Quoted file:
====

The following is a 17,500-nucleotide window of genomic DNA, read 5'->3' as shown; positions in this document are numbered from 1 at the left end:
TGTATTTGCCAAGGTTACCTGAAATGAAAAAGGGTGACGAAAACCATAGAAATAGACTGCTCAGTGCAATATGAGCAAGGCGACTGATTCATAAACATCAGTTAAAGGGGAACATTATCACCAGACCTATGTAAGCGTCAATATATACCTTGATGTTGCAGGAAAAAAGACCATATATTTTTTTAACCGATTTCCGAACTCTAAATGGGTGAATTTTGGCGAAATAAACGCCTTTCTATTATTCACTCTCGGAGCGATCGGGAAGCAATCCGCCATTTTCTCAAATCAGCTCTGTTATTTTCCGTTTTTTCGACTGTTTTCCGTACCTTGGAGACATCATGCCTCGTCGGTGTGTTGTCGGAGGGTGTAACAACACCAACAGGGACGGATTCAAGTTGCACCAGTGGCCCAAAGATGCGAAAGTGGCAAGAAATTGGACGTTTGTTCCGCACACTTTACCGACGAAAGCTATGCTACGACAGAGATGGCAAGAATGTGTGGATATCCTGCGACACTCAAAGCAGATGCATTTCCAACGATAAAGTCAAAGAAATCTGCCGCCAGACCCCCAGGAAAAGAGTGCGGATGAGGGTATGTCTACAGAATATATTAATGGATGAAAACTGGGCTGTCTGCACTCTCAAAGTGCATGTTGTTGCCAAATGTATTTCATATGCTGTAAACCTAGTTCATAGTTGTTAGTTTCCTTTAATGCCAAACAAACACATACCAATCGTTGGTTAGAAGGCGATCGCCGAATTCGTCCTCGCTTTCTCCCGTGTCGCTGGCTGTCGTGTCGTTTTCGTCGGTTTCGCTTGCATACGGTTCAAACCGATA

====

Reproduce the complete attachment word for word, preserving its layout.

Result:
The following is a 17,500-nucleotide window of genomic DNA, read 5'->3' as shown; positions in this document are numbered from 1 at the left end:
TGTATTTGCCAAGGTTACCTGAAATGAAAAAGGGTGACGAAAACCATAGAAATAGACTGCTCAGTGCAATATGAGCAAGGCGACTGATTCATAAACATCAGTTAAAGGGGAACATTATCACCAGACCTATGTAAGCGTCAATATATACCTTGATGTTGCAGGAAAAAAGACCATATATTTTTTTAACCGATTTCCGAACTCTAAATGGGTGAATTTTGGCGAAATAAACGCCTTTCTATTATTCACTCTCGGAGCGATCGGGAAGCAATCCGCCATTTTCTCAAATCAGCTCTGTTATTTTCCGTTTTTTCGACTGTTTTCCGTACCTTGGAGACATCATGCCTCGTCGGTGTGTTGTCGGAGGGTGTAACAACACCAACAGGGACGGATTCAAGTTGCACCAGTGGCCCAAAGATGCGAAAGTGGCAAGAAATTGGACGTTTGTTCCGCACACTTTACCGACGAAAGCTATGCTACGACAGAGATGGCAAGAATGTGTGGATATCCTGCGACACTCAAAGCAGATGCATTTCCAACGATAAAGTCAAAGAAATCTGCCGCCAGACCCCCAGGAAAAGAGTGCGGATGAGGGTATGTCTACAGAATATATTAATGGATGAAAACTGGGCTGTCTGCACTCTCAAAGTGCATGTTGTTGCCAAATGTATTTCATATGCTGTAAACCTAGTTCATAGTTGTTAGTTTCCTTTAATGCCAAACAAACACATACCAATCGTTGGTTAGAAGGCGATCGCCGAATTCGTCCTCGCTTTCTCCCGTGTCGCTGGCTGTCGTGTCGTTTTCGTCGGTTTCGCTTGCATACGGTTCAAACCGATA